By Neil Johnson
Vermont is a beautiful state — the privilege of being from Vermont is not lost on me. But Vermont has three pressing issues at hand: affordability, school funding and unaddressed drug problems.
In the affordability category, one of Vermont’s pressing issues is getting industry and jobs that support a living. For years Vermont touted a meager unemployment rate, usually the lowest in the nation. A corollary that goes along with that is many are holding more than one job to make ends meet.
Vermonters are not afraid of hard work and they will fight to the bitter end to honor their financial obligations, often without fuss or complaining. If you talk with bankruptcy attorneys, they will tell you most people do whatever possible to honor these commitments. Rarely do Vermonters hold back, and when they do start over again, they’ve given their all to their creditors.
Montpelier has come up with a new economic plan, and it even had an excellent press rollout, covering our entire nation with the news of our modern plan to prosperity. Vermont will pay $10,000 for the telecommuter to move to Vermont. Just check out the Burlington Free Press and New York times press coverage in two recent headlines:
It’s not clear to a reader what is the depth and breadth of this program, and how significant this will be to the entire state of Vermont. For the most part, our local press gets into no detail.
From other media reports, we find out that the program will be for 2019, 2020 and 2021. Also, there is money already set aside for this program: $125,000 for 2019, $250,000 for 2020, and $125,000 for 2021. This modern plan will bring an economic boom — for sure, huh.
Let’s do some simple math, starting with 2019. Most reporting talks only about the $10,000. So, $10,000 goes into $125,000 12.5 times. So the first year our best expectation is to bring in 12.5 people through this economic program. Let me say this again, and check the math for yourself: 12.5 people for 2019.
The total master plan would be for 50 people to come to Vermont over three years. This plan is deceitful — this is not an economic plan. This chicanery is an ongoing theme in Montpelier. It is why we’ve earned a “D-” in ethics, having one of the lowest grades in the nation, and why those in Montpelier have not embraced a working ethics commission.
When Irene hit, we dropped all permits necessary to get work done and rebuild Vermont. The power unleashed by Vermont private industry and entrepreneurs was wonderful and powerful. Within in a few short months we were functioning, with roads restored and bridges in place. Had we not dropped the strangulation of regulations we’d still be getting permits, let alone having things rebuilt.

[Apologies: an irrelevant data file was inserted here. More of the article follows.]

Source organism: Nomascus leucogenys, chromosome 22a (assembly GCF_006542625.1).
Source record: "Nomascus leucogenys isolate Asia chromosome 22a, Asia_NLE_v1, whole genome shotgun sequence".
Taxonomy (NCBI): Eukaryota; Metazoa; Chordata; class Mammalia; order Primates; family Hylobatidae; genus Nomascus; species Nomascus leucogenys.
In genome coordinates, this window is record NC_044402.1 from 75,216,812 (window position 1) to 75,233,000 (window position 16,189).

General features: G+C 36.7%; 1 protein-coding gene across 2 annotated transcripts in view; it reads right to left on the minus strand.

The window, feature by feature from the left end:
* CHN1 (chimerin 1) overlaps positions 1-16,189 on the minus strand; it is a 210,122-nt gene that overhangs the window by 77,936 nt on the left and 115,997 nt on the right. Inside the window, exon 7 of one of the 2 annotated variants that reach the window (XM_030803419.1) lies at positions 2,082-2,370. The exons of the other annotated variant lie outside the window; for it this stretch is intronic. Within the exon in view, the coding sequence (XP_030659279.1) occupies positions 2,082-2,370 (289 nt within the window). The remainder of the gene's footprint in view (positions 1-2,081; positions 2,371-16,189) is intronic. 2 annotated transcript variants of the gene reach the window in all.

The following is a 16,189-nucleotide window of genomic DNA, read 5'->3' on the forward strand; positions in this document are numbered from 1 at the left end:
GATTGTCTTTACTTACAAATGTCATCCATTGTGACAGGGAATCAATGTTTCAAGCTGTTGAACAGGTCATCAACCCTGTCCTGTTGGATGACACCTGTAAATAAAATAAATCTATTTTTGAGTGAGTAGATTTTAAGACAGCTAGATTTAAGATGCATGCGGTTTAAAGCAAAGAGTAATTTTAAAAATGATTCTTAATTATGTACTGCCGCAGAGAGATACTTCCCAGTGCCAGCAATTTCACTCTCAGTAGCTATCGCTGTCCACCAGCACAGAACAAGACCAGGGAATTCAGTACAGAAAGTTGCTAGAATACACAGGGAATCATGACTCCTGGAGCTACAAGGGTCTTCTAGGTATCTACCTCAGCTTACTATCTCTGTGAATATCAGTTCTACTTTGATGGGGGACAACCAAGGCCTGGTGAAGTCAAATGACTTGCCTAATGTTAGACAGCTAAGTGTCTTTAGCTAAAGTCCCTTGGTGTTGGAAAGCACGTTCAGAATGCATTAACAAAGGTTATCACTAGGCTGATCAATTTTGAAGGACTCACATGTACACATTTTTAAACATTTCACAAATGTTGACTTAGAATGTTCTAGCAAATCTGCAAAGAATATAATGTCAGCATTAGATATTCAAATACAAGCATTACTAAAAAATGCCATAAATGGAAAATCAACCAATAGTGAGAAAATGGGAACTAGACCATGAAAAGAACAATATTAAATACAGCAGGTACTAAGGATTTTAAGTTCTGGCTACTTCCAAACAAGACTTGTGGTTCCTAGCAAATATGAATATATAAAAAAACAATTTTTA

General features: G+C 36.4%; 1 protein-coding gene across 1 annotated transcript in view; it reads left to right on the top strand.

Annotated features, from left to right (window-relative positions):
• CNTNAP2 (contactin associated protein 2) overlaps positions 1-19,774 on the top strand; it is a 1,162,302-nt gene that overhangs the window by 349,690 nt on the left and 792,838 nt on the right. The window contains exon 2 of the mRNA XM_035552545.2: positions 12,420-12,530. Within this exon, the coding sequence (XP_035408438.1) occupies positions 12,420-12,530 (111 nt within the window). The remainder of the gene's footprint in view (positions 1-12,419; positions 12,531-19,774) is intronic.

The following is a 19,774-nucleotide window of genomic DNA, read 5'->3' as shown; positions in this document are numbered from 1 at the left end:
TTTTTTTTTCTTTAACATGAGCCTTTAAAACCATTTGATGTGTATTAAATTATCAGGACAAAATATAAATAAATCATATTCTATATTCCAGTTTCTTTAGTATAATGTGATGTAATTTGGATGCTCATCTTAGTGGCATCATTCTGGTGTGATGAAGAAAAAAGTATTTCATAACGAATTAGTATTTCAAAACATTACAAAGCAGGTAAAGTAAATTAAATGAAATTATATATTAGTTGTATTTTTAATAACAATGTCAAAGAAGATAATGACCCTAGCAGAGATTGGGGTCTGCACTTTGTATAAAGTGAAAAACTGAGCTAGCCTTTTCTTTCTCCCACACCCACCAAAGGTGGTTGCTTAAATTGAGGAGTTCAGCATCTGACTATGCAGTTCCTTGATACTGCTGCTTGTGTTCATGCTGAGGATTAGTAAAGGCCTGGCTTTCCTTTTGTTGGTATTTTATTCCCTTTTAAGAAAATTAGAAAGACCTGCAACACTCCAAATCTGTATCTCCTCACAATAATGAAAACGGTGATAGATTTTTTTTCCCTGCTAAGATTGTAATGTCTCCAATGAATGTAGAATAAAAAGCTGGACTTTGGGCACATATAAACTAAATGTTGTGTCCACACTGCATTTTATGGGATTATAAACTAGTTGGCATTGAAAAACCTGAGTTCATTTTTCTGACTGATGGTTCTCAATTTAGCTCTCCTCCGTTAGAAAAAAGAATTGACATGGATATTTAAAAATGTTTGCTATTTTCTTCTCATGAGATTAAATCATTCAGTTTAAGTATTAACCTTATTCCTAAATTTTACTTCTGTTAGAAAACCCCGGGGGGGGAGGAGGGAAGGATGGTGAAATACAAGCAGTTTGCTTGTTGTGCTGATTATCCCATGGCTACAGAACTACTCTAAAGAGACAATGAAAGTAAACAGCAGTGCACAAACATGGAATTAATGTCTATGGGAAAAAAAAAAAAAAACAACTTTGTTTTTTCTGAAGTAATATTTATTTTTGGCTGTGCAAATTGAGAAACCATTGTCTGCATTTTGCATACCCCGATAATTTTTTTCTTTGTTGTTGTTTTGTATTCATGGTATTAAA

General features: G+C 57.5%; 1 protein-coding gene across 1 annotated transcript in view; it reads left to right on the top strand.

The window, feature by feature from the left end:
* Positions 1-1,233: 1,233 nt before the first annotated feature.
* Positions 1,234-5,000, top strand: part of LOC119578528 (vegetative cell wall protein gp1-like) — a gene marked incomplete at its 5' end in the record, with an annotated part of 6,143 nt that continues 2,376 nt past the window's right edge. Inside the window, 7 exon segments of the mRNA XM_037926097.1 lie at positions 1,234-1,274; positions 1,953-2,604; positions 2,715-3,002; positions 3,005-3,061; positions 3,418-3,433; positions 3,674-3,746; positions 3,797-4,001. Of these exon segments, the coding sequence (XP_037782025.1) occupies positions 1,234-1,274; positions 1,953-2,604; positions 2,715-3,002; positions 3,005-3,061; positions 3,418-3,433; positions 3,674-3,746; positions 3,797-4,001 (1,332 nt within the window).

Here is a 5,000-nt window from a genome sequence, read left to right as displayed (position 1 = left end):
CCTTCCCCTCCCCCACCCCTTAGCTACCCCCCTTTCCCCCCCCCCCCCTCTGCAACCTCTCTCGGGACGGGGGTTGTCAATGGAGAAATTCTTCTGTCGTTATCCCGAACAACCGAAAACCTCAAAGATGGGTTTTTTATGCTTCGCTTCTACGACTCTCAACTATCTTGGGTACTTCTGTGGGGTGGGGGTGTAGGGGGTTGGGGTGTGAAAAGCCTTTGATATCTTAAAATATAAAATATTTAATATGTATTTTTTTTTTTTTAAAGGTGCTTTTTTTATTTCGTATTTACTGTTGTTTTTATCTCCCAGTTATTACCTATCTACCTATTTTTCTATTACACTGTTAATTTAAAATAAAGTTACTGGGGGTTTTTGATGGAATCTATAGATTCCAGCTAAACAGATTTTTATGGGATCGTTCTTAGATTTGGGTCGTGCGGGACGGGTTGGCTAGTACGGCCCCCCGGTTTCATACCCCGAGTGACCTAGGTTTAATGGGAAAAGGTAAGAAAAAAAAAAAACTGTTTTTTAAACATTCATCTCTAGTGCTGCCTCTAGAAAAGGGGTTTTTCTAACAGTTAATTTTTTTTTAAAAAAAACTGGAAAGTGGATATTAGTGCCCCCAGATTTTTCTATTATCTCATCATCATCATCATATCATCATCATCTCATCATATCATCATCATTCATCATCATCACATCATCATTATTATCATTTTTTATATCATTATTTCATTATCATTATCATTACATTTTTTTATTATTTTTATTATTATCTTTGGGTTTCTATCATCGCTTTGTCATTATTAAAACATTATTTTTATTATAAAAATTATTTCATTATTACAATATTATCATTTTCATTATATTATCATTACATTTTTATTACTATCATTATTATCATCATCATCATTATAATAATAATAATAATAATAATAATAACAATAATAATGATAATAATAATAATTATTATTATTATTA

Economic prosperity doesn’t cost money — we only need reasonable laws and zoning. That will bring real change. More than 12.5 people will have jobs from these changes. Let’s give some simple examples of unnecessary complications.
Case A: Going to Vermont Supreme court for five bar stools in five star hotel and losing.
Case B: Having to go to Supreme Court for existing curb cut and winning.
Case C: An industrial park located in a gravel pit that only has agriculture as a use by right. (Farmers will quickly see the double irony as plants don’t grow well in gravel.)
Case D: Your condominium burns down. It had been through all state and local permits when built, you get town permit, but state denies the permission. So you must fight and claw, and still three years later it’s not settled. Due to other construction requirements, you can’t even rebuild because the cost requirements are so high it’s not covered by insurance.
Case E: You apply for a gas station permit. That takes 10 years to receive, and upon completion of building you’re told you can’t open because of traffic concerns. If business rebuilds the highway, you can open your gas station after that.
These are not isolated examples — I could go on for days. Our economic problems are easily solved without money. Cronyism and insider deals are not the way to prosperity — this practice needs to end. Economic problems get solved with sound policy, cooperation and an understanding of how business and a free market works. We can do better for less.
This commentary is by Neil Johnson, of Waitsfield, who is state chair of the Green Mountain Party and a 2018 candidate for lieutenant governor.